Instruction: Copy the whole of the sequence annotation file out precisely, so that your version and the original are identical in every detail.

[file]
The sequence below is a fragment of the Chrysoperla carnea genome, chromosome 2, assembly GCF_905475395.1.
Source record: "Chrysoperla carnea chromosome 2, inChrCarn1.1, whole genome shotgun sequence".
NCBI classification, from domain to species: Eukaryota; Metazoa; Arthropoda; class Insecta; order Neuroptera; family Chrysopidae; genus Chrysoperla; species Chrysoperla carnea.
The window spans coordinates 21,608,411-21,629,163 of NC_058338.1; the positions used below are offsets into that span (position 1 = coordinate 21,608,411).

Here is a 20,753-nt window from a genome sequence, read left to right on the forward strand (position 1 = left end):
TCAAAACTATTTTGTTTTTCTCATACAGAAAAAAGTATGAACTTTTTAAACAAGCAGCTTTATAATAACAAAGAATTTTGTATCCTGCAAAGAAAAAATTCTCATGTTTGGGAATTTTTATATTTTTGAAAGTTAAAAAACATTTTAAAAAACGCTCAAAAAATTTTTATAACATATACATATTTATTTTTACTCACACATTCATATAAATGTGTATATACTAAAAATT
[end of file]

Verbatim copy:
The sequence below is a fragment of the Chrysoperla carnea genome, chromosome 2, assembly GCF_905475395.1.
Source record: "Chrysoperla carnea chromosome 2, inChrCarn1.1, whole genome shotgun sequence".
NCBI classification, from domain to species: Eukaryota; Metazoa; Arthropoda; class Insecta; order Neuroptera; family Chrysopidae; genus Chrysoperla; species Chrysoperla carnea.
The window spans coordinates 21,608,411-21,629,163 of NC_058338.1; the positions used below are offsets into that span (position 1 = coordinate 21,608,411).

Here is a 20,753-nt window from a genome sequence, read left to right on the forward strand (position 1 = left end):
TCAAAACTATTTTGTTTTTCTCATACAGAAAAAAGTATGAACTTTTTAAACAAGCAGCTTTATAATAACAAAGAATTTTGTATCCTGCAAAGAAAAAATTCTCATGTTTGGGAATTTTTATATTTTTGAAAGTTAAAAAACATTTTAAAAAACGCTCAAAAAATTTTTATAACATATACATATTTATTTTTACTCACACATTCATATAAATGTGTATATACTAAAAATT